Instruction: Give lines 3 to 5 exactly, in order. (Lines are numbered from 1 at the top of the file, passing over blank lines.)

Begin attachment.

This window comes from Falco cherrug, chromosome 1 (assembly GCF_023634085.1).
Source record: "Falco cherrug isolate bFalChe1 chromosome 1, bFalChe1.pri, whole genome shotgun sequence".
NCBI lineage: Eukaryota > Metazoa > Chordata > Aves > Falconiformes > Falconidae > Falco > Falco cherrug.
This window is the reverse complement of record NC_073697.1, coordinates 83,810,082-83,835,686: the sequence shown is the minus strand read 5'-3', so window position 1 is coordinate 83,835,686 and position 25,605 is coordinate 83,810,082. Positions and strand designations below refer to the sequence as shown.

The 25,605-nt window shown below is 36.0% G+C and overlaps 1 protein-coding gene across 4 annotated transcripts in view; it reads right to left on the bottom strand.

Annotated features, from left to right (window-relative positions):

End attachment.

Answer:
NCBI lineage: Eukaryota > Metazoa > Chordata > Aves > Falconiformes > Falconidae > Falco > Falco cherrug.
This window is the reverse complement of record NC_073697.1, coordinates 83,810,082-83,835,686: the sequence shown is the minus strand read 5'-3', so window position 1 is coordinate 83,835,686 and position 25,605 is coordinate 83,810,082. Positions and strand designations below refer to the sequence as shown.

The 25,605-nt window shown below is 36.0% G+C and overlaps 1 protein-coding gene across 4 annotated transcripts in view; it reads right to left on the bottom strand.